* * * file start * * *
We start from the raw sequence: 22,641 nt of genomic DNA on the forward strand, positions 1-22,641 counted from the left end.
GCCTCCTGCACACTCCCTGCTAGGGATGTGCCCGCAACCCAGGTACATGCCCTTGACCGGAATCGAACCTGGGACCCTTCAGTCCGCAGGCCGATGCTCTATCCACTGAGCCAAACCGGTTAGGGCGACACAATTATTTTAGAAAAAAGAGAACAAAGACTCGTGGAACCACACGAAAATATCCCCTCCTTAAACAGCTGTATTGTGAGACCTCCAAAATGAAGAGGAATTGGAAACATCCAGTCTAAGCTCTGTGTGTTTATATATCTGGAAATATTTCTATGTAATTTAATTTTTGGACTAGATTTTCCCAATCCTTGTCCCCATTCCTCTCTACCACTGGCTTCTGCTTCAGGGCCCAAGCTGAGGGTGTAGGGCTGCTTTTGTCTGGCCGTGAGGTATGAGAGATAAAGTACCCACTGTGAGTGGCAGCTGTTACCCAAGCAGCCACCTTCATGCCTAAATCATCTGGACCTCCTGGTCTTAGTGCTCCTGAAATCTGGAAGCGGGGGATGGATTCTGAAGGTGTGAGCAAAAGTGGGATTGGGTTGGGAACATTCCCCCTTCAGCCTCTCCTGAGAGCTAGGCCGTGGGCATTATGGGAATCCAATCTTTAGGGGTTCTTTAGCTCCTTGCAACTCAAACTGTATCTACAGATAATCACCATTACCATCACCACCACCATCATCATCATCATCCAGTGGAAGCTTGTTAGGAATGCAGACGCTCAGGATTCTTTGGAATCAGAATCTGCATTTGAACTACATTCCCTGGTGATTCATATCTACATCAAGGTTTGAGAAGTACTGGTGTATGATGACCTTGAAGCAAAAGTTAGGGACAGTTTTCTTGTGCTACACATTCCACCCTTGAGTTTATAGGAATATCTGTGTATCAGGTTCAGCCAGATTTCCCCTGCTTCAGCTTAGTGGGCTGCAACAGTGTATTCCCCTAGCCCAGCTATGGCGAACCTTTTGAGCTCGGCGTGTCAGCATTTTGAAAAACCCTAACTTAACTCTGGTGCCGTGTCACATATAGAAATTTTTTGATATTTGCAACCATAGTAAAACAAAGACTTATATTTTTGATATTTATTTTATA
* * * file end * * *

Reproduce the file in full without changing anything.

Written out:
We start from the raw sequence: 22,641 nt of genomic DNA on the forward strand, positions 1-22,641 counted from the left end.
GCCTCCTGCACACTCCCTGCTAGGGATGTGCCCGCAACCCAGGTACATGCCCTTGACCGGAATCGAACCTGGGACCCTTCAGTCCGCAGGCCGATGCTCTATCCACTGAGCCAAACCGGTTAGGGCGACACAATTATTTTAGAAAAAAGAGAACAAAGACTCGTGGAACCACACGAAAATATCCCCTCCTTAAACAGCTGTATTGTGAGACCTCCAAAATGAAGAGGAATTGGAAACATCCAGTCTAAGCTCTGTGTGTTTATATATCTGGAAATATTTCTATGTAATTTAATTTTTGGACTAGATTTTCCCAATCCTTGTCCCCATTCCTCTCTACCACTGGCTTCTGCTTCAGGGCCCAAGCTGAGGGTGTAGGGCTGCTTTTGTCTGGCCGTGAGGTATGAGAGATAAAGTACCCACTGTGAGTGGCAGCTGTTACCCAAGCAGCCACCTTCATGCCTAAATCATCTGGACCTCCTGGTCTTAGTGCTCCTGAAATCTGGAAGCGGGGGATGGATTCTGAAGGTGTGAGCAAAAGTGGGATTGGGTTGGGAACATTCCCCCTTCAGCCTCTCCTGAGAGCTAGGCCGTGGGCATTATGGGAATCCAATCTTTAGGGGTTCTTTAGCTCCTTGCAACTCAAACTGTATCTACAGATAATCACCATTACCATCACCACCACCATCATCATCATCATCCAGTGGAAGCTTGTTAGGAATGCAGACGCTCAGGATTCTTTGGAATCAGAATCTGCATTTGAACTACATTCCCTGGTGATTCATATCTACATCAAGGTTTGAGAAGTACTGGTGTATGATGACCTTGAAGCAAAAGTTAGGGACAGTTTTCTTGTGCTACACATTCCACCCTTGAGTTTATAGGAATATCTGTGTATCAGGTTCAGCCAGATTTCCCCTGCTTCAGCTTAGTGGGCTGCAACAGTGTATTCCCCTAGCCCAGCTATGGCGAACCTTTTGAGCTCGGCGTGTCAGCATTTTGAAAAACCCTAACTTAACTCTGGTGCCGTGTCACATATAGAAATTTTTTGATATTTGCAACCATAGTAAAACAAAGACTTATATTTTTGATATTTATTTTATA